The following content is sourced from external partners. We cannot guarantee that it is suitable for the visually or hearing impaired.
By Andrew Mambondiyani
MARANGE, Zimbabwe (Thomson Reuters Foundation) - Kuziwa Matongo’s rainwater harvesting system may not look like much, but its impact is huge.
Triangular metal gutters run below the corrugated roofs on all the buildings at his home, transporting water into storage tanks below.
The spartan system allows Matongo to collect enough water to get through the dry season – an ever more difficult task in this arid, sparsely populated area of Zimbabwe's Manicaland province.
“We are harvesting rainwater from our rooftops and I have three tanks which are almost full,” Matongo told the Thomson Reuters Foundation. “If the rains continue like this, my tanks will be full very soon. It means enough water for my family during the dry season.”
Such home rainwater harvesting system are becoming a more familiar sight in this part of eastern Zimbabwe as droughts intensify and people search for solutions to worsening water shortages.
Over the past five years, a number of new rainwater systems have been installed in the area as rains grow more erratic - a result of climate change and last year’s El Niño weather phenomenon, which brought devastating drought to large swathes of Zimbabwe.
“We have made a lot of strides in rainwater harvesting,” Matongo said. “My sister has a 5,000-litre tank at her homestead. Many people around here are doing likewise.”
BIG BENEFIT, BIG COST?
To take him through the dry season, Matongo has installed one concrete tank and two steel ones with a combined capacity of more than 10,000 litres. His family uses the water collected from the rooftops mainly for drinking and cooking and augments it with water from a borehole well, he said.
Water from the borehole normally is used for gardening and livestock, as well as bathing and laundry, Matongo said. But the borehole produces so little water at the peak of the dry season that storing rainwater has become a necessity, he said.
Nevertheless, rainwater harvesting has been slow to gain widespread traction in the region of 80,000 people, where much of the land is barren apart from drought-resistant acacia and mopani trees.
Only about five percent of households have installed the systems, largely because most cannot afford them, Matongo said.
He paid for his system, which cost more than $1,000, using profits from a small business he owns, he said.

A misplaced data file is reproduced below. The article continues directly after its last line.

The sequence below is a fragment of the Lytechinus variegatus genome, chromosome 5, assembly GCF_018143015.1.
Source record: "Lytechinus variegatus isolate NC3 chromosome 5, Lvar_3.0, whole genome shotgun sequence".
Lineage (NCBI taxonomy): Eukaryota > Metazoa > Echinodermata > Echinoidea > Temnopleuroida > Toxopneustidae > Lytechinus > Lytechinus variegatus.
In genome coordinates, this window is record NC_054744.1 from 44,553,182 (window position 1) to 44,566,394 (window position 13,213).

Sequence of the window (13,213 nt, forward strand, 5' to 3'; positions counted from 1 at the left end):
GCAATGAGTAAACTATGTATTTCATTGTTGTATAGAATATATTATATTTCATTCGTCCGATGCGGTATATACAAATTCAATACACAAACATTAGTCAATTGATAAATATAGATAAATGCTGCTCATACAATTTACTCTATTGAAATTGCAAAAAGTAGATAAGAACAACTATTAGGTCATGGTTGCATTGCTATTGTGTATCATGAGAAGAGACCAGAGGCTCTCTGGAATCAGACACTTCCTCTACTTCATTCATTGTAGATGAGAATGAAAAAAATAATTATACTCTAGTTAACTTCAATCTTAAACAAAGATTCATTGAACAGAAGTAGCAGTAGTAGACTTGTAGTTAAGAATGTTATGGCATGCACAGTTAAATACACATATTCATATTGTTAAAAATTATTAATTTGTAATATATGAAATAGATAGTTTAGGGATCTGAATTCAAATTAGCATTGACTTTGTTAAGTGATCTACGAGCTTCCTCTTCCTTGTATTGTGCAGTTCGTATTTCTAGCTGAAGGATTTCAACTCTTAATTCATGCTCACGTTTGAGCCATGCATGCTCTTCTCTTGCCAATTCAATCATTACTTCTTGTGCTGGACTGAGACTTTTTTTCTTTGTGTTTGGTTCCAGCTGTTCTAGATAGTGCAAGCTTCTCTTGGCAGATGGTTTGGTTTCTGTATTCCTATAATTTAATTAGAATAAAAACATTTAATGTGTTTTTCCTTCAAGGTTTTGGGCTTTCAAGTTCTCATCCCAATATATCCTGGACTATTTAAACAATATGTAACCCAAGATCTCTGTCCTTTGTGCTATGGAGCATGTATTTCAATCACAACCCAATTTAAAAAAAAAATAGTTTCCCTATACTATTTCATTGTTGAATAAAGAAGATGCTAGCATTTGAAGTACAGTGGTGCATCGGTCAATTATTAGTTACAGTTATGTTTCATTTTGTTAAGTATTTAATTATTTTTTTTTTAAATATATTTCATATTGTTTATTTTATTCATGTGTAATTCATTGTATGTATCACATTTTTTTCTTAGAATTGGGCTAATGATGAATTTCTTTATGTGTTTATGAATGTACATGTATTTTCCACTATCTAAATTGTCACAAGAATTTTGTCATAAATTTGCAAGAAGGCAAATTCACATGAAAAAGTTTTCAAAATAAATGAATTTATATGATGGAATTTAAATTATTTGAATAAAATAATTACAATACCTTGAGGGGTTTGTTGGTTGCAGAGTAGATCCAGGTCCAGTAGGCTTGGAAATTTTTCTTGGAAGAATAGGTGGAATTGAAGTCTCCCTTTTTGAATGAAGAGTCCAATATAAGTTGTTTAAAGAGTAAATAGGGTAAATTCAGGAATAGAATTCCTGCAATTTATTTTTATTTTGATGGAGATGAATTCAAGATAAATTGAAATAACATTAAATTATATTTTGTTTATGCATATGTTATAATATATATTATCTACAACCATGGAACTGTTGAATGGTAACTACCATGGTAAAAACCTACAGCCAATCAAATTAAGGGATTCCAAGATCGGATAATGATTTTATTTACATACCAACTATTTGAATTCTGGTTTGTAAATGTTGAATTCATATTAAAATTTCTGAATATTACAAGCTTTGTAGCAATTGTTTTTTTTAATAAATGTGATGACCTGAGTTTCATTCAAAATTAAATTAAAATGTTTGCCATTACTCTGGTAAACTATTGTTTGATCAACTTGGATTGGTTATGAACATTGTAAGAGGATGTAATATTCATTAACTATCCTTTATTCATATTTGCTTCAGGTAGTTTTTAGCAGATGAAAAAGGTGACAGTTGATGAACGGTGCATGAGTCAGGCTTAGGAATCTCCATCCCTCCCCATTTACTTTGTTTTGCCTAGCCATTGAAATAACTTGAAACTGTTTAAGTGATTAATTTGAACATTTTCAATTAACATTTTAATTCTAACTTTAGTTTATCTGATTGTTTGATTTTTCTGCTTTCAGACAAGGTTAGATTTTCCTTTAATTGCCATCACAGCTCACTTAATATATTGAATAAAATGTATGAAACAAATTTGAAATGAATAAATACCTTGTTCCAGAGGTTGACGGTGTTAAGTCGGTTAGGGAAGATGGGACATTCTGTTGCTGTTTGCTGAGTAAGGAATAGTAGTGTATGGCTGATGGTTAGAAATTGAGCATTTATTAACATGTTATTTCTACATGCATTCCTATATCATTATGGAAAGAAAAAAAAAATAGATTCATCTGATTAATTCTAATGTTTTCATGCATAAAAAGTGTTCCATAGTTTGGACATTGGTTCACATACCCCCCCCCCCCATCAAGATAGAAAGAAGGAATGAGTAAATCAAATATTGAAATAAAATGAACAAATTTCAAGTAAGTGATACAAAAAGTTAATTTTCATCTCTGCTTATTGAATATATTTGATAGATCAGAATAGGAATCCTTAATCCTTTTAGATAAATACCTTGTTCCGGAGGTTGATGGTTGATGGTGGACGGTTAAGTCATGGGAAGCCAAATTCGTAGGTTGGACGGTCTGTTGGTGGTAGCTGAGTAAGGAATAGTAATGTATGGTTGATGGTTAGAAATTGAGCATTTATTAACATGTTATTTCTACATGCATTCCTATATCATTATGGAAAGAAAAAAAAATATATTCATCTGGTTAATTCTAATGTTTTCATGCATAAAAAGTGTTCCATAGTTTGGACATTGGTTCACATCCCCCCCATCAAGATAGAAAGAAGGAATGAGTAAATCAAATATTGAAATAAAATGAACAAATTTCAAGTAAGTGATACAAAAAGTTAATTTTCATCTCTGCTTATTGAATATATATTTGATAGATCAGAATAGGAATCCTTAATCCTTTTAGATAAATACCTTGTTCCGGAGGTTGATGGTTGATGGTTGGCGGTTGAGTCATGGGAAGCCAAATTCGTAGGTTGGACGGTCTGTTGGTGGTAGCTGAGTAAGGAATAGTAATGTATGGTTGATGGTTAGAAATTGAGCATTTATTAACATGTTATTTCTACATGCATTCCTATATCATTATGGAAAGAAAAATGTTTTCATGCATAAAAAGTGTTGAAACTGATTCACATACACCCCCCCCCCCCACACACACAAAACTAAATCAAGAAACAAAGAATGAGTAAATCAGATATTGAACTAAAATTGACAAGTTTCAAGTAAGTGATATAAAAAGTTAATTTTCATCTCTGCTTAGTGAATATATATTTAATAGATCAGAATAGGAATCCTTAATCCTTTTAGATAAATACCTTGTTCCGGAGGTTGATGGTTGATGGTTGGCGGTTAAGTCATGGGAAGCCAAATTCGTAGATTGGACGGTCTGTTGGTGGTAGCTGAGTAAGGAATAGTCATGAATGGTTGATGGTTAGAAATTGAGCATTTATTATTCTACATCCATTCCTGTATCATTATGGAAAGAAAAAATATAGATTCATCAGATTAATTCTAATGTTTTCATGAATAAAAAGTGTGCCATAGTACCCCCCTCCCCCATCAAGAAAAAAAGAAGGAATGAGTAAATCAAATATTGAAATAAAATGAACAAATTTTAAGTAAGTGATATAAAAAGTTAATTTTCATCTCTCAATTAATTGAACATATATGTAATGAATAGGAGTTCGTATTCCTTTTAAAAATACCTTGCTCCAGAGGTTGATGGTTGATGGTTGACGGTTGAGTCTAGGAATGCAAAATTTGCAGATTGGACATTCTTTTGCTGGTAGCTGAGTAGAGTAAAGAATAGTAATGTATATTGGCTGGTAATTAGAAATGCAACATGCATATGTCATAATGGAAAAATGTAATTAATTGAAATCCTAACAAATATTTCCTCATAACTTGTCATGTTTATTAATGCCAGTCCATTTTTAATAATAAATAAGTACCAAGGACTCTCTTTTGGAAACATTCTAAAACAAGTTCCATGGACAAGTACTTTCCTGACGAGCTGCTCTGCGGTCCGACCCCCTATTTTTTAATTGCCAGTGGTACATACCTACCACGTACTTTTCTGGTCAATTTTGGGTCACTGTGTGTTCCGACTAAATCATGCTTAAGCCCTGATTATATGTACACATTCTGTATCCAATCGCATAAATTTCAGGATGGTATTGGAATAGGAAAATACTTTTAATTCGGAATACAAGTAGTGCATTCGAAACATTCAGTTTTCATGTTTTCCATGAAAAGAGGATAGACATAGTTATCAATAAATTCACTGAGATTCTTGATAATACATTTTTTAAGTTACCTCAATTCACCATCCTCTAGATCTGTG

While Zimbabwe’s Meteorological Services Department has forecast higher-than-average rainfall in the current summer growing season, it has also warned farmers to “expect and plan for one form of drought or another”.
“There is need to continue with water harvesting programmes already underway. We should keep in mind that there are indications of deterioration in the rainfall amounts as the season progresses,” the meteorological department said in its seasonal climate outlook released late last year.
Rainwater harvesting is being encouraged by Blessing Zimunya, a traditional leader in the village of Chitora, south of Mutare city, who said he was urging local people to save as much water as possible during the rainy season.
“Rainwater harvesting is now very important but many people do not have the money to buy or build the tanks,” Zimunya said. His three tanks, with a combined capacity of 3,000 litres, cost more than $900, he said.
“With this past drought, water was very scarce and we have realised that every drop counts,” Zimunya told the Thomson Reuters Foundation.
In addition to harvesting water for household use, there is a need for people to construct dams to save water for livestock, said Leonard Madanhire, a villager in the farming community of Gutaurare.
“Our small dam here is almost (filled in) with sand and as villagers we are planning to work together to remove the sand and increase its capacity to hold more water,” Madanhire said.
Again, funding is an issue. “We need money to hire a dam scoop, but we don’t have the money. This is the only dam in the area serving livestock for more than 100 households,” he said.
Water harvesting systems can be very effective in rural areas because a lot of space is available for their construction, said Peter Makwanya, a climate change researcher and lecturer at Zimbabwe Open University.
But in many areas, communities “need lots of awareness and education on how best they can explore opportunities for rainwater harvesting,” he said.
Besides systems like Matongo’s, which captures water in rooftop gutters, Makwanya said people might consider everything from storing water in sand to collecting it in “rain saucers” – contraptions that look like upside-down umbrellas and gather rain straight from the sky.
Lawrence Nyagwande, the Manicaland manager of Environment Africa, a non-governmental organisation, said rainwater harvesting should be promoted vigorously to rural communities while concerns about drought are fresh.
“If it is properly marketed, people will go for it. Currently, there is a lack of knowledge on rainwater harvesting,” he said.
But Matongo said last year’s brutal drought had already persuaded many local people to harvest as much rainwater as possible, by any means possible.
“After the drought, we realised the importance of harvesting the rainwater, and local schools are also harvesting rainwater for their own uses,” he said.
(Reporting by Andrew Mambondiyani; editing by Jo Griffin and Laurie Goering :; Please credit the Thomson Reuters Foundation, the charitable arm of Thomson Reuters, that covers humanitarian news, climate change, women's rights, trafficking and property rights. Visit http://news.trust.org/climate)